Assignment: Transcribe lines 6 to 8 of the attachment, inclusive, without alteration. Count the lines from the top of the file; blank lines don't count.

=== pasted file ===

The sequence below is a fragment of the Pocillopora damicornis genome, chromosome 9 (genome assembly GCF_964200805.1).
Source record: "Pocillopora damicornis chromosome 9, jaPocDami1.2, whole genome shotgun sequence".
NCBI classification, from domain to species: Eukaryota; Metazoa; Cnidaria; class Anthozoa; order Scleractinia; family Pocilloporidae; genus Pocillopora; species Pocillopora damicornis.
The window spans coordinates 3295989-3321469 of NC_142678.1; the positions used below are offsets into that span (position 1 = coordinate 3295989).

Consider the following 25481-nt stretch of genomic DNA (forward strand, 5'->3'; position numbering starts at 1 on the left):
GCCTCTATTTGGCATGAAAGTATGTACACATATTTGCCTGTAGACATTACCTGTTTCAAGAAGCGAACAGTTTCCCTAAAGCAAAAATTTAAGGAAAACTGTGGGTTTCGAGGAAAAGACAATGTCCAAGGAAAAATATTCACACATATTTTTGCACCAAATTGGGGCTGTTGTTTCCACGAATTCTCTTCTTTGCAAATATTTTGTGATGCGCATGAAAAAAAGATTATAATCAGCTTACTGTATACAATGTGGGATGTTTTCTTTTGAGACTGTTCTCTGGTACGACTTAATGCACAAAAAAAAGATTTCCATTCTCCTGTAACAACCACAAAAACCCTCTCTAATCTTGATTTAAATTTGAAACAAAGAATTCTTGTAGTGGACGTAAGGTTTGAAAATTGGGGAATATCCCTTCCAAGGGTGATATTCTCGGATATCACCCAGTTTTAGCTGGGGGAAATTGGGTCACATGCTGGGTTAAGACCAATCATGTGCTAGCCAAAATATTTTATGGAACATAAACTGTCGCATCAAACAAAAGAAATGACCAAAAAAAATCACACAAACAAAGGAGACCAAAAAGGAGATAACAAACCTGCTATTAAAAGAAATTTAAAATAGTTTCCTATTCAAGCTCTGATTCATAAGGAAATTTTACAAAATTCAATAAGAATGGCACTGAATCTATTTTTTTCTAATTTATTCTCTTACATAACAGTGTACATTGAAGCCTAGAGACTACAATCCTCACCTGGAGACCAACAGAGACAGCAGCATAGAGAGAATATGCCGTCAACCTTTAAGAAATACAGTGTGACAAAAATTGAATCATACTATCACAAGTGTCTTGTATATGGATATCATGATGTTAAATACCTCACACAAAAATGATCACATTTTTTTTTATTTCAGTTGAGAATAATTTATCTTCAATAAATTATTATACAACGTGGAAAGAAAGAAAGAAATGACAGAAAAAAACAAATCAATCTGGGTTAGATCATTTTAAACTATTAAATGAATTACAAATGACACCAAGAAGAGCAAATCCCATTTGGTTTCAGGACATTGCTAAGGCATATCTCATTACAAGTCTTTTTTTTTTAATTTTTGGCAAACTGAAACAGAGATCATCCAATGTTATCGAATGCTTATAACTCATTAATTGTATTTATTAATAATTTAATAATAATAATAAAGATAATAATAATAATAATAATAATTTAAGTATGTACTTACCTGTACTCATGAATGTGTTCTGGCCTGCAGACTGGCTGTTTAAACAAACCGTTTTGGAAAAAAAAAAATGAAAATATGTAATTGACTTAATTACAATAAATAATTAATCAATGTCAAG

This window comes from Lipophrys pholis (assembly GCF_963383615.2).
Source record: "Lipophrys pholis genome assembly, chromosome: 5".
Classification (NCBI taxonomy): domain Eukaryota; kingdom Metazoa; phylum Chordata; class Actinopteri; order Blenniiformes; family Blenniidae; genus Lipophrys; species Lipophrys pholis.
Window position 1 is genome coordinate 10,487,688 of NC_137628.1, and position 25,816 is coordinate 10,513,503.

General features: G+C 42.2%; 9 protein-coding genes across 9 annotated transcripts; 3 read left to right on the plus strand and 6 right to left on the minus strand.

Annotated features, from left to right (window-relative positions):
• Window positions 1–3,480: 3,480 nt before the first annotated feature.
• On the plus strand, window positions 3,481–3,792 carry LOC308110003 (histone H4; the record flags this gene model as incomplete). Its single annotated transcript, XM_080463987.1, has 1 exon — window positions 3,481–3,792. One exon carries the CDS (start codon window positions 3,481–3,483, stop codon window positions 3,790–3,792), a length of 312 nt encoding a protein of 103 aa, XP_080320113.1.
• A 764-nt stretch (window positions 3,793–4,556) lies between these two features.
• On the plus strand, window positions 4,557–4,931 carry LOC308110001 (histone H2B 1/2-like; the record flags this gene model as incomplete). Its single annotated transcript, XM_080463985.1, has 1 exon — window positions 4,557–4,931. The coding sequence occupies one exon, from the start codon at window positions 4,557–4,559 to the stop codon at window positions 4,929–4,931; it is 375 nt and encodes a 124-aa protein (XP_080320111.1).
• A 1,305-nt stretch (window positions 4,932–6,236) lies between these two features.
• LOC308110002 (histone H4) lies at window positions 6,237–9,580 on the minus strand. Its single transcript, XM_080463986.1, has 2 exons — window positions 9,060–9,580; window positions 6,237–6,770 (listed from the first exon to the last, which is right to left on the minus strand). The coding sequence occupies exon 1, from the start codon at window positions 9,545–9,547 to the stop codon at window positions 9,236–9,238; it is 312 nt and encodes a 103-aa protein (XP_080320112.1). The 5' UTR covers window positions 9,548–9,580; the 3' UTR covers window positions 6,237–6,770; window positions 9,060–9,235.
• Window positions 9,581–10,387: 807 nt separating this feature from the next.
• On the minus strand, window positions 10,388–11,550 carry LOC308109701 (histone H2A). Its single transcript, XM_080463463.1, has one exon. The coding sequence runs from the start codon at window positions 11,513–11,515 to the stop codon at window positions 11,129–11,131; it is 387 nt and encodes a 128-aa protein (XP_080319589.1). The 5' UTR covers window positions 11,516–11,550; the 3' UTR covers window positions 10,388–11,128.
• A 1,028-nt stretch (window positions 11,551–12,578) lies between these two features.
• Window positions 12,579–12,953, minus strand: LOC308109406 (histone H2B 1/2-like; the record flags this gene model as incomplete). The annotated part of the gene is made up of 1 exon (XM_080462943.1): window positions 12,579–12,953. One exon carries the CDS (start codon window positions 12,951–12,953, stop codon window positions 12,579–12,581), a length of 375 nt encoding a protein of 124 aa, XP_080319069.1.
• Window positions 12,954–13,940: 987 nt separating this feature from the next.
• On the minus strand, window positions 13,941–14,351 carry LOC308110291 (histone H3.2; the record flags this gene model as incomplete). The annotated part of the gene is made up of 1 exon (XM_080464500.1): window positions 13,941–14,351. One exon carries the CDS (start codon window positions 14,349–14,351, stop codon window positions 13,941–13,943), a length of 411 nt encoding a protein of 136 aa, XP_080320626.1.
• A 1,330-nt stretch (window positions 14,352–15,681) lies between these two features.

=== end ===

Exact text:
GCCTCTATTTGGCATGAAAGTATGTACACATATTTGCCTGTAGACATTACCTGTTTCAAGAAGCGAACAGTTTCCCTAAAGCAAAAATTTAAGGAAAACTGTGGGTTTCGAGGAAAAGACAATGTCCAAGGAAAAATATTCACACATATTTTTGCACCAAATTGGGGCTGTTGTTTCCACGAATTCTCTTCTTTGCAAATATTTTGTGATGCGCATGAAAAAAAGATTATAATCAGCTTACTGTATACAATGTGGGATGTTTTCTTTTGAGACTGTTCTCTGGTACGACTTAATGCACAAAAAAAAGATTTCCATTCTCCTGTAACAACCACAAAAACCCTCTCTAATCTTGATTTAAATTTGAAACAAAGAATTCTTGTAGTGGACGTAAGGTTTGAAAATTGGGGAATATCCCTTCCAAGGGTGATATTCTCGGATATCACCCAGTTTTAGCTGGGGGAAATTGGGTCACATGCTGGGTTAAGACCAATCATGTGCTAGCCAAAATATTTTATGGAACATAAACTGTCGCATCAAACAAAAGAAATGACCAAAAAAAATCACACAAACAAAGGAGACCAAAAAGGAGATAACAAACCTGCTATTAAAAGAAATTTAAAATAGTTTCCTATTCAAGCTCTGATTCATAAGGAAATTTTACAAAATTCAATAAGAATGGCACTGAATCTATTTTTTTCTAATTTATTCTCTTACATAACAGTGTACATTGAAGCCTAGAGACTACAATCCTCACCTGGAGACCAACAGAGACAGCAGCATAGAGAGAATATGCCGTCAACCTTTAAGAAATACAGTGTGACAAAAATTGAATCATACTATCACAAGTGTCTTGTATATGGATATCATGATGTTAAATACCTCACACAAAAATGATCACATTTTTTTTTATTTCAGTTGAGAATAATTTATCTTCAATAAATTATTATACAACGTGGAAAGAAAGAAAGAAATGACAGAAAAAAACAAATCAATCTGGGTTAGATCATTTTAAACTATTAAATGAATTACAAATGACACCAAGAAGAGCAAATCCCATTTGGTTTCAGGACATTGCTAAGGCATATCTCATTACAAGTCTTTTTTTTTTAATTTTTGGCAAACTGAAACAGAGATCATCCAATGTTATCGAATGCTTATAACTCATTAATTGTATTTATTAATAATTTAATAATAATAATAAAGATAATAATAATAATAATAATAATTTAAGTATGTACTTACCTGTACTCATGAATGTGTTCTGGCCTGCAGACTGGCTGTTTAAACAAACCGTTTTGGAAAAAAAAAAATGAAAATATGTAATTGACTTAATTACAATAAATAATTAATCAATGTCAAG

This window comes from Lipophrys pholis (assembly GCF_963383615.2).
Source record: "Lipophrys pholis genome assembly, chromosome: 5".